Pam Sherman has a young (2 years old in Jan 2010), Russian Blue mix male that loves to retreive all sorts of stuff. His favorite toy is a fabric coated hair tie (not the "scrunchy" version but a band about 3" across). which he retrieves and drops in Pam's lap for her to "shoot" (ping) it like a rubber band across the room, then he will race to get it and bring it back. This play lasts for hours and the toy has to be hidden at night or he will retrieve it for play all hours of the day or night. Melanie Steinel has 7-8 months female cat (Feb 2010) who absolutely loves retrieving. Her favorite toy (until she lost it) was a small cloth ball with a tag that the cat used to fling it by when playing by herself. The replacement is a similar ball, with feathers sticking out of it. She only initiates a game when Melanie is the computer in the living room, and she does so by dropping her ball next to Melanie on the couch and sitting down, looking at her. The cat is a tortie with possible Burmese ancestry.
Adele Lehner's 4 year old domestic shorthair, Molasses, loves retrieving. She only retrieves her favorite toy, a fuzzy ball with three leather tails attached. This came with an interactive toy that swung the ball around. She has zero interest in the ball when it is attached to the toy, but will take it to Adele and chirp until it is thrown for her - usually when Adele is sitting on the couch or laying in bed! She chases it down the hall and brings it directly back up onto the couch or the bed and again chirps until it is thrown. This will usually go on for 20 or thirty minutes until one or other gets tired. She has done this so much that the toy is now falling apart after only 3 weeks!
Elisabeth Clark's male shorthair fetches paper, bangles and toys. Elisabeth has adopted 2 younger cats and it will be interesting to see if they copy this behaviour from the older cat. Shelly Altenburg and her husband own an 8-month-old Siamese female named Chii who loves to play fetch. Next to pettings and sleeping on laps, this is her favorite occupation. Chii has 5 or 6 toys throughout the apartment, which she will fetch to one of her owners and meow until it is thrown for her to retrieve. She has retrieved ever since she was a kitten, her favorite 'toy' being a bright orange scrunchie that she found one day and claimed as her own.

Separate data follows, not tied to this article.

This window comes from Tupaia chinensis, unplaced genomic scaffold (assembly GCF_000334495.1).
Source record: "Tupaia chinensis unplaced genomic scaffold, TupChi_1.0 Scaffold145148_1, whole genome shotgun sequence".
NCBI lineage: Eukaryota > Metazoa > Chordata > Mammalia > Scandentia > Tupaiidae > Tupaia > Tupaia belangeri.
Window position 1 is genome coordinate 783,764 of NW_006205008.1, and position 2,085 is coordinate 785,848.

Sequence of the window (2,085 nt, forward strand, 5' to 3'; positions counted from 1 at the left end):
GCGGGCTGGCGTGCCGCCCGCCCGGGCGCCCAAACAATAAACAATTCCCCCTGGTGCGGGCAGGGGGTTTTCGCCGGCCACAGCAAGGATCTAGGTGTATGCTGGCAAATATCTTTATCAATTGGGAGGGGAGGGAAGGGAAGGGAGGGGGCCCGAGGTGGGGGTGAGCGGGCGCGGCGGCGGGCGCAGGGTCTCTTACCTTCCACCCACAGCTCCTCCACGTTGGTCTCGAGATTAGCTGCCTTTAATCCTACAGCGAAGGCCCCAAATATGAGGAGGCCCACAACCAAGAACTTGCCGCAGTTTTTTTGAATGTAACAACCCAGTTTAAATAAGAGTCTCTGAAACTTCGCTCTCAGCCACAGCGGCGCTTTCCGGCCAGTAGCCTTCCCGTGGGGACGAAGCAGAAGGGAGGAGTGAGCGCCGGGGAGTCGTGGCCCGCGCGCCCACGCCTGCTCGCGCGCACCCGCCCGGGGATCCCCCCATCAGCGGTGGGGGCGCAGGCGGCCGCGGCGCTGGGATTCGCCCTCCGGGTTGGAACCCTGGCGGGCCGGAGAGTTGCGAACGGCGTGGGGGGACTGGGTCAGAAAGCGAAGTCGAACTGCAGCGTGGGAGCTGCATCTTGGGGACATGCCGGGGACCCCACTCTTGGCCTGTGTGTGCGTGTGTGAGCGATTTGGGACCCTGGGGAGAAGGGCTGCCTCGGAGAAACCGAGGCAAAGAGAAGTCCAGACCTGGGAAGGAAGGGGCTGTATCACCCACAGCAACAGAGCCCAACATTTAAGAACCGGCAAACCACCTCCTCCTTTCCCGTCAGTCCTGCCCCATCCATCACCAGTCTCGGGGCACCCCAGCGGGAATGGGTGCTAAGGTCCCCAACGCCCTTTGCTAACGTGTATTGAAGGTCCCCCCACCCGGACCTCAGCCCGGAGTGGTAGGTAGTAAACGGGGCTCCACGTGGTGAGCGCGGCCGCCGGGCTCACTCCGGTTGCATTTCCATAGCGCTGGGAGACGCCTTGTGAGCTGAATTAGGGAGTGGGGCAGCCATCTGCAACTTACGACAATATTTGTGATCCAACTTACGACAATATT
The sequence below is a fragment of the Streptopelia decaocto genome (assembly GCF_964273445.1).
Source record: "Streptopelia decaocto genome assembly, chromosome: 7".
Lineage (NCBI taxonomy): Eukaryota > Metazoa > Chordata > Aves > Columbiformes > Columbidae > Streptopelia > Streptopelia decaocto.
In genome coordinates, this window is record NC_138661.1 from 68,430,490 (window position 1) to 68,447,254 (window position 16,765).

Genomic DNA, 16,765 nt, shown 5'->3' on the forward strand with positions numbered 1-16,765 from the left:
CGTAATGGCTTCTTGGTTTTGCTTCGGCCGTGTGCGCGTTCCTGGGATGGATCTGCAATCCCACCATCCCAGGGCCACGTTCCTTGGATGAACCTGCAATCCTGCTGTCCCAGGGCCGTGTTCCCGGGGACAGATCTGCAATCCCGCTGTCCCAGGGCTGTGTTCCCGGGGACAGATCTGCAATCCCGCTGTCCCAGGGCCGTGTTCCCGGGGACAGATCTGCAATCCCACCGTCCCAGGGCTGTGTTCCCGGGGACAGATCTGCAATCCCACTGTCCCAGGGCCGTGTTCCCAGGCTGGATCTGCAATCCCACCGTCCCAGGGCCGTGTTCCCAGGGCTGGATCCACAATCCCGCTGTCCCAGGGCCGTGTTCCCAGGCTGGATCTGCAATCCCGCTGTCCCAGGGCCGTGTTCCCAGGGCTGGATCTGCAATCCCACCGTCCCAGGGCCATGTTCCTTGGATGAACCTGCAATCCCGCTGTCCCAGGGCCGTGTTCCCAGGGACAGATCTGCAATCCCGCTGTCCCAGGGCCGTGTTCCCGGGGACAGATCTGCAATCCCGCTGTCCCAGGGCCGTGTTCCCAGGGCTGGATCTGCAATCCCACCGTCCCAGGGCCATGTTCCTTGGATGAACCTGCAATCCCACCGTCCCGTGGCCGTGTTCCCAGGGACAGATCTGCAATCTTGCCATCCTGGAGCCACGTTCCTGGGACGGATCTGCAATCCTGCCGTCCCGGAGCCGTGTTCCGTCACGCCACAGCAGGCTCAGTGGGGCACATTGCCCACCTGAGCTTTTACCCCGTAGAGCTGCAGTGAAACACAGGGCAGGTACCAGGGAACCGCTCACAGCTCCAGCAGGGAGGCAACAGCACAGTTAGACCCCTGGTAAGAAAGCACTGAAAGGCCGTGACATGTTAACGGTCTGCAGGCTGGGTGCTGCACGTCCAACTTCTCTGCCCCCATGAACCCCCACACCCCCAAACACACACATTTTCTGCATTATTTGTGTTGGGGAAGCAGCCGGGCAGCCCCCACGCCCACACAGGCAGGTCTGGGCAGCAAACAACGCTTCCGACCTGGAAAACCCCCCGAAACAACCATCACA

While most cats seemed to retrieve within the house, often with the game limited to one room, some cats played fetch even when the toy was thrown a considerable distance e.g. to the bottom of the garden.
Some cats will even retrieve a favourite play object on request. Padi Phillips' rather hyperactive cat, Widjit, not only responded to his mane, he responded to the word "mouse" (even if it was just mentioned in his earshot) and fetched his cat toy mouse in the hope of a game of fetch, which would have lasted all day had Widjit had his way! First thing in the morning was also a time when Widjit would drop his mouse at Padi's feet in expectation of a game, usually this was postponed until after his owner had made a cup of coffee. Even though Widjit was an indoor/outdoor cat with access to good hunting grounds, he persisited in his retrieving game until Padi had to rehome him due to work commitments preventing Widjit having the attention he needed.
Jennifer Murray has tortie cat who is a retriever and a magpie who stores toys and small stolen items such as paper money of bottle caps. This cat likes to put objects into other objects or specific locations for example toys are placed in shoes or added to the hoard in the linen closet. She also likes fishing toys out of bags (this is a natural behaviour) so Jennifer put toys into freezer bags to indulge this behaviour. She enjoyed chasing the whole bag of toys rather than each toy individually and this progressed through fetching plastic bags to be filled then to putting toys in the bag and fetching the filled bag - making her possibly the only "tool-using" cat to use a bag to carry several toys at once! When the food bowl is empty, she will retrieve an empty cat food bag from the recycling container and take it to Jennifer as a hint that food is required.